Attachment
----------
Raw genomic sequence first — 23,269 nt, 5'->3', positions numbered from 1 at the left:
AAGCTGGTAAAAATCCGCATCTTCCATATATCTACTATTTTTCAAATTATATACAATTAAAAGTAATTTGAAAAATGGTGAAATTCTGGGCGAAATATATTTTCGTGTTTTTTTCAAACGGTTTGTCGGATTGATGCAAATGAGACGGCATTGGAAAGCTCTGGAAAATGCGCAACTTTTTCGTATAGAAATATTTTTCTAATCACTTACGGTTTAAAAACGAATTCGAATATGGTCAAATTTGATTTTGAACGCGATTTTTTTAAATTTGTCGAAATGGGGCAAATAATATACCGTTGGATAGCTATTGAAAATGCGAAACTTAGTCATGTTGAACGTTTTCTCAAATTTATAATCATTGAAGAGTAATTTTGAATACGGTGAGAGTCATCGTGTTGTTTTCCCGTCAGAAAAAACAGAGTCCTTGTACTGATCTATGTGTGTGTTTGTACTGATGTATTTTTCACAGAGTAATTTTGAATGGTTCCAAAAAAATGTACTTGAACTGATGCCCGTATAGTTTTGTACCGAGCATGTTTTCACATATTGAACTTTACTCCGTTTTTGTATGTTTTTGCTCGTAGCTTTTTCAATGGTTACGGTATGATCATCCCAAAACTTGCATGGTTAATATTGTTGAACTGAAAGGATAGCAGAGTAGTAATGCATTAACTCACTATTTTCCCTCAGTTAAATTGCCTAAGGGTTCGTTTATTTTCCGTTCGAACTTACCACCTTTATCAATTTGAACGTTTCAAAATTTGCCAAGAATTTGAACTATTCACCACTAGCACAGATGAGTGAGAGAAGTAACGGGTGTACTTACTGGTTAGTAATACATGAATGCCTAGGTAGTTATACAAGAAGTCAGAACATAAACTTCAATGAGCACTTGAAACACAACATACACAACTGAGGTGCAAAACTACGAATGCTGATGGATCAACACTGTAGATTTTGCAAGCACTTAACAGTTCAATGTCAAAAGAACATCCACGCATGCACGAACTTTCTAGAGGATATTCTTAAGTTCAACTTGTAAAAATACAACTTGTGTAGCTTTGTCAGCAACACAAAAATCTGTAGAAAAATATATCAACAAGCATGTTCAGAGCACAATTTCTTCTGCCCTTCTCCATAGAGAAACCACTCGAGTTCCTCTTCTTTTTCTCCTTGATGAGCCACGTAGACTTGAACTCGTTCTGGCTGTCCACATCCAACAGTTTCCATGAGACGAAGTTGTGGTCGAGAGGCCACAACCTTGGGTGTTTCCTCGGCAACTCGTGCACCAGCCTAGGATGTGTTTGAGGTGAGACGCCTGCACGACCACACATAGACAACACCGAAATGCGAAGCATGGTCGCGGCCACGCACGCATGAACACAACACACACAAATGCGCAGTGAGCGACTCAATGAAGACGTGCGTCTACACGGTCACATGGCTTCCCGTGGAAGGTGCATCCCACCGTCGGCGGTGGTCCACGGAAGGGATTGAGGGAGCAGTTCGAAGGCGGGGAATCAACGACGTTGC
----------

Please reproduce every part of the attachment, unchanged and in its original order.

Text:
Raw genomic sequence first — 23,269 nt, 5'->3', positions numbered from 1 at the left:
AAGCTGGTAAAAATCCGCATCTTCCATATATCTACTATTTTTCAAATTATATACAATTAAAAGTAATTTGAAAAATGGTGAAATTCTGGGCGAAATATATTTTCGTGTTTTTTTCAAACGGTTTGTCGGATTGATGCAAATGAGACGGCATTGGAAAGCTCTGGAAAATGCGCAACTTTTTCGTATAGAAATATTTTTCTAATCACTTACGGTTTAAAAACGAATTCGAATATGGTCAAATTTGATTTTGAACGCGATTTTTTTAAATTTGTCGAAATGGGGCAAATAATATACCGTTGGATAGCTATTGAAAATGCGAAACTTAGTCATGTTGAACGTTTTCTCAAATTTATAATCATTGAAGAGTAATTTTGAATACGGTGAGAGTCATCGTGTTGTTTTCCCGTCAGAAAAAACAGAGTCCTTGTACTGATCTATGTGTGTGTTTGTACTGATGTATTTTTCACAGAGTAATTTTGAATGGTTCCAAAAAAATGTACTTGAACTGATGCCCGTATAGTTTTGTACCGAGCATGTTTTCACATATTGAACTTTACTCCGTTTTTGTATGTTTTTGCTCGTAGCTTTTTCAATGGTTACGGTATGATCATCCCAAAACTTGCATGGTTAATATTGTTGAACTGAAAGGATAGCAGAGTAGTAATGCATTAACTCACTATTTTCCCTCAGTTAAATTGCCTAAGGGTTCGTTTATTTTCCGTTCGAACTTACCACCTTTATCAATTTGAACGTTTCAAAATTTGCCAAGAATTTGAACTATTCACCACTAGCACAGATGAGTGAGAGAAGTAACGGGTGTACTTACTGGTTAGTAATACATGAATGCCTAGGTAGTTATACAAGAAGTCAGAACATAAACTTCAATGAGCACTTGAAACACAACATACACAACTGAGGTGCAAAACTACGAATGCTGATGGATCAACACTGTAGATTTTGCAAGCACTTAACAGTTCAATGTCAAAAGAACATCCACGCATGCACGAACTTTCTAGAGGATATTCTTAAGTTCAACTTGTAAAAATACAACTTGTGTAGCTTTGTCAGCAACACAAAAATCTGTAGAAAAATATATCAACAAGCATGTTCAGAGCACAATTTCTTCTGCCCTTCTCCATAGAGAAACCACTCGAGTTCCTCTTCTTTTTCTCCTTGATGAGCCACGTAGACTTGAACTCGTTCTGGCTGTCCACATCCAACAGTTTCCATGAGACGAAGTTGTGGTCGAGAGGCCACAACCTTGGGTGTTTCCTCGGCAACTCGTGCACCAGCCTAGGATGTGTTTGAGGTGAGACGCCTGCACGACCACACATAGACAACACCGAAATGCGAAGCATGGTCGCGGCCACGCACGCATGAACACAACACACACAAATGCGCAGTGAGCGACTCAATGAAGACGTGCGTCTACACGGTCACATGGCTTCCCGTGGAAGGTGCATCCCACCGTCGGCGGTGGTCCACGGAAGGGATTGAGGGAGCAGTTCGAAGGCGGGGAATCAACGACGTTGC